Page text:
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I am doing some simulations in experimental cosmology, and encountered this problem while working with numpy arrays. I'm new to numpy, so I am not sure if I'm doing this wrong or if it's a bug. I run:

Enthought Python Distribution -- www.enthought.com
Version: 7.3-1 (32-bit)

Python 2.7.3 |EPD 7.3-1 (32-bit)| (default, Apr 12 2012, 11:28:34) 
[GCC 4.0.1 (Apple Inc. build 5493)] on darwin
Type "credits", "demo" or "enthought" for more information.
>>> import numpy as np
>>> t = np.arange(10)
>>> t[t < 8][t < 5]
Traceback (most recent call last):
  File "<stdin>", line 1, in <module>
ValueError: too many boolean indices
>>> 

I expected it to return:

array([0, 1, 2, 3, 4])

since t[t < 8] should presumably be treated as just another ndarray?

The numpy documentation (http://docs.scipy.org/doc/numpy/user/basics.indexing.html) says about boolean arrays as indices:

As with index arrays, what is returned is a copy of the data, not a view as one gets with slices.

running type(t[t < 8]) also gives ndarray, which I guess should have all the properties of a numpy array. Should I perhaps do this better with list expressions? I have not done a timed comparison yet, but I would imagine this to be a problem for large 2D arrays.

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1  
What exactly would you expect t[t < 8][t < 5] to return? –  Bi Rico Apr 17 '13 at 22:35
    
Sorry, edited my question for more clarity. –  plan Apr 17 '13 at 22:39
    
@plan -- do you understand the difference between a 'copy' and a 'view' in terms of numpy arrays? the term 'copy' can be misleading. A view shares memory with the parent. a = np.arange(10); b = a[5:]; b[0] = 42; print a. b is a view into a even though they have different shapes. (i.e. mutating b also mutates a). If we do a similar operation that gives a "copy" instead of a "view" it meas we have a seperate array that doesn't share memory with the first. –  mgilson Apr 17 '13 at 22:44
    
Not sure but I think I do better now. A view is still the original data, which allows me to do, for example, t[0:5][3:5] . Which was the total opposite of what I first thought about copies/views. Thanks for the observation @mgilson. –  plan Apr 17 '13 at 22:54

2 Answers 2

t[ t < 8 ] does indeed give you an array, however, it doesn't give you an array of the same size that you started with. t < 8 will give a boolean array with the same shape as t. When you use that to index t, you pull out only the elements where the boolean array is True leaving you with a shorter array. When you do that again:

result = t[t<8]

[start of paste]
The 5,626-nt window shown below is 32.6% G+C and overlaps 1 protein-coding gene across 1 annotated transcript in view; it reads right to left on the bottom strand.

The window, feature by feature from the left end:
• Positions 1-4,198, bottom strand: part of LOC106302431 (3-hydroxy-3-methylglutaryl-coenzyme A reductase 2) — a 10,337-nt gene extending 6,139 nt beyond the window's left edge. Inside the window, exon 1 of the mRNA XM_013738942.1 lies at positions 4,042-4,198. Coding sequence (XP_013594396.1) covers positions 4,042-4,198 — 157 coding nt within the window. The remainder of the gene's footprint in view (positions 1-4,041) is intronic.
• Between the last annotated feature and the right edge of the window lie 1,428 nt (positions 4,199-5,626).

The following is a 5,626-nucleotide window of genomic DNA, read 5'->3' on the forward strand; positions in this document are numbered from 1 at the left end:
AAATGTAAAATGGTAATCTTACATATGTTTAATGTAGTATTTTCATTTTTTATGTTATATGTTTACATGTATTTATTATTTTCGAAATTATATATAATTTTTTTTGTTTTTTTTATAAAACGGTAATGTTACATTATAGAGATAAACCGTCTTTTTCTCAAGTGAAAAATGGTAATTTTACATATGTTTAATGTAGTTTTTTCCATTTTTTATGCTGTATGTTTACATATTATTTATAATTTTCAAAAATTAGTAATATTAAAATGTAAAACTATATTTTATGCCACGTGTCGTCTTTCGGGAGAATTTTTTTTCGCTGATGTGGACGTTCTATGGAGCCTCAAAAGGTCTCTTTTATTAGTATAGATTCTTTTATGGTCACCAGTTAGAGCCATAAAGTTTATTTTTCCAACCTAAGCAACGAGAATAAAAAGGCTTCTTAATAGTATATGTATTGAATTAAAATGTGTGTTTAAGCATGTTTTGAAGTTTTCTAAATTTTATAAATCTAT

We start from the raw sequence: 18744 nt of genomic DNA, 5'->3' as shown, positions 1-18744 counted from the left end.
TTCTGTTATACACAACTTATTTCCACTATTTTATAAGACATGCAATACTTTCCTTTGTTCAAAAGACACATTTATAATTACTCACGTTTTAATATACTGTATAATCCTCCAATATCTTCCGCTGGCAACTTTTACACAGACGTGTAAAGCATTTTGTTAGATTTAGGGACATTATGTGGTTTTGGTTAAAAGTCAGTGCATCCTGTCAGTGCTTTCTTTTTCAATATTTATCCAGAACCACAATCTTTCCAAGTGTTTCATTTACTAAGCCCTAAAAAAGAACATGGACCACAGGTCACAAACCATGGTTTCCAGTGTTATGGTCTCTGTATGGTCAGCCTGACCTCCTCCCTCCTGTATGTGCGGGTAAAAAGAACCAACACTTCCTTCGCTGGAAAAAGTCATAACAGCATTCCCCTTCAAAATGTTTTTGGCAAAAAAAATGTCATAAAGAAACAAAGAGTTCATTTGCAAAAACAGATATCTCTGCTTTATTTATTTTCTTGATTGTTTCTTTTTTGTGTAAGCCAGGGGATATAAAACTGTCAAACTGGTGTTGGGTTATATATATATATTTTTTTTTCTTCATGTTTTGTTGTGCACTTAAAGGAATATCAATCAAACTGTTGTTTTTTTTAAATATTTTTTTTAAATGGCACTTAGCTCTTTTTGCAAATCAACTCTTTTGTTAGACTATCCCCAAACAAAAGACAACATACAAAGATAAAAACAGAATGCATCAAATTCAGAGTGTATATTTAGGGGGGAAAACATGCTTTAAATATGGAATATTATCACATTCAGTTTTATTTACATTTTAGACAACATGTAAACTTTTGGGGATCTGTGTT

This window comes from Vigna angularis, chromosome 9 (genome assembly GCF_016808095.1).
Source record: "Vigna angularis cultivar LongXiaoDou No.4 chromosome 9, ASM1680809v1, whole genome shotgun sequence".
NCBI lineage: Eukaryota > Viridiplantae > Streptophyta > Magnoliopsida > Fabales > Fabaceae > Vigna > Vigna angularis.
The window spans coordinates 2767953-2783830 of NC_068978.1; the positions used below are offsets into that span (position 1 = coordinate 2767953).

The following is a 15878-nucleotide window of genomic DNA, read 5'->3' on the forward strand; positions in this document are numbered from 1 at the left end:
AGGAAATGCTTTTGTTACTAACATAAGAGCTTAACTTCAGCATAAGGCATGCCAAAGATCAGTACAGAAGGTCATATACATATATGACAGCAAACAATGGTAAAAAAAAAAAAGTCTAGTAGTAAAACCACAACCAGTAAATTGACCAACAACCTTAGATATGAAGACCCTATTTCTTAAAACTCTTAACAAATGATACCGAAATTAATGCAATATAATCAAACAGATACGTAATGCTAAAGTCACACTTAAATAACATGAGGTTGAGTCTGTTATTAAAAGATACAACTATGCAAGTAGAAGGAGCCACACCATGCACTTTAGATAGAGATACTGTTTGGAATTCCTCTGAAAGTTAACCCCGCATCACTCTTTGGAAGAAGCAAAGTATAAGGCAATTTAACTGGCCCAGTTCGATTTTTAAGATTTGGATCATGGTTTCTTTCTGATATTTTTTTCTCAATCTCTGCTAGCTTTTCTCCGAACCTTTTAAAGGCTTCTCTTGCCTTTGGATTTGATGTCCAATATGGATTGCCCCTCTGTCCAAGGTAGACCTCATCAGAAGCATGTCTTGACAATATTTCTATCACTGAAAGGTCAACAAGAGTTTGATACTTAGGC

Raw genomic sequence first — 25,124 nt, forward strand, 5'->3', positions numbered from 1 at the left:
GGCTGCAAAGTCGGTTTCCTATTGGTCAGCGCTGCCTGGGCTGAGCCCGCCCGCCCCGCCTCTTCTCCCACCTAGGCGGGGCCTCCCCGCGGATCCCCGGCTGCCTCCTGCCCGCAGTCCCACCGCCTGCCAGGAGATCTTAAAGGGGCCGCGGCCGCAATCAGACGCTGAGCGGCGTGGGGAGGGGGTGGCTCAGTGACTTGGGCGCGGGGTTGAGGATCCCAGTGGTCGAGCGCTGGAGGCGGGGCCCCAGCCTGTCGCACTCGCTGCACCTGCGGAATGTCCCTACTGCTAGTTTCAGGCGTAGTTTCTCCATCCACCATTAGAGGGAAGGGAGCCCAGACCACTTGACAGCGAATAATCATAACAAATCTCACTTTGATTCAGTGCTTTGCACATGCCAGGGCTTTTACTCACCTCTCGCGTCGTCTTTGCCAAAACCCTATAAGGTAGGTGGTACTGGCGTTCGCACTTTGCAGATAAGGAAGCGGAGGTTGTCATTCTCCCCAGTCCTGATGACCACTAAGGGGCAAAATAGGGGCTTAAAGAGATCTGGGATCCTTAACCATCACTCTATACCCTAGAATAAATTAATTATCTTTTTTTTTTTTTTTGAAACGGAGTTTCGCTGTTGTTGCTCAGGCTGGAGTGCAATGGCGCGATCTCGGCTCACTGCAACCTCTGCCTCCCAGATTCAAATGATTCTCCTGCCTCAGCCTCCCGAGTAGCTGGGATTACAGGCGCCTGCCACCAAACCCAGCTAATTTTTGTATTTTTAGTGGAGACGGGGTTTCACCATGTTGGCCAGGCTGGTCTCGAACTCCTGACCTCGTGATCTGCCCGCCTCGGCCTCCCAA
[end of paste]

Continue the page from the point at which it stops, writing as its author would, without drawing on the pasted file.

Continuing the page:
result[t<5]

Then the boolean index array is the same shape as t once again, but you're using it to index a smaller array which is what causes the error.

The documentation is completely correct. Your new array isn't a view into the original ... It is a copy of the data, but that doesn't imply that the new array is the same shape or size as the original.

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Thanks! This answers my question and makes sense. –  plan Apr 17 '13 at 22:44
2  
Ha, it seems "too many boolean indices" doesn't refer to the number of times you tried to access elements with boolean indexing, but rather the length of the boolean index array. –  askewchan Apr 17 '13 at 22:45
    
@askewchan -- exactly. I didn't even think of interpreting the traceback differently ... maybe because of my familiarity with numpy. Now I see the confusion. –  mgilson Apr 17 '13 at 22:49
    
Yes, for me it was a very confusing traceback, does it make sense in some deeper way or is it just confusing? –  plan Apr 17 '13 at 22:57
    
@plan -- It makes sense to me. It's saying that your array (t < 5) is an array with too many "boolean indices" to index the other array (t[ t<8 ]) because the other array is too small. –  mgilson Apr 17 '13 at 23:00

This is meant to be. The reference to 't' is meaningless by the time you reach the second boolean statement. In the first statement you're segmenting t by values less than 8. In the second you're still segmenting 't', but on a temporary array (call it 's'). The index request on 's' can't always be mapped to 't' correctly. Thus it throws an exception.

If you want to do multiple boolean statements. Combine them so that it reads:

s = t[t < 8]
s[s < 5]

Or alternatively from @mgilson:

t[np.logical_and(t < 8, t < 5)]
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you can't use the and operator like that. You can use np.logical_and(t<8, t<5) –  mgilson Apr 17 '13 at 22:41
    
Ah, that makes sense! Thanks, I should have thought of that. My question is answered. I have already used the method you suggested. –  plan Apr 17 '13 at 22:42
    
Yup I tried it right after I posted and immediately changed it –  Pyrce Apr 17 '13 at 22:42

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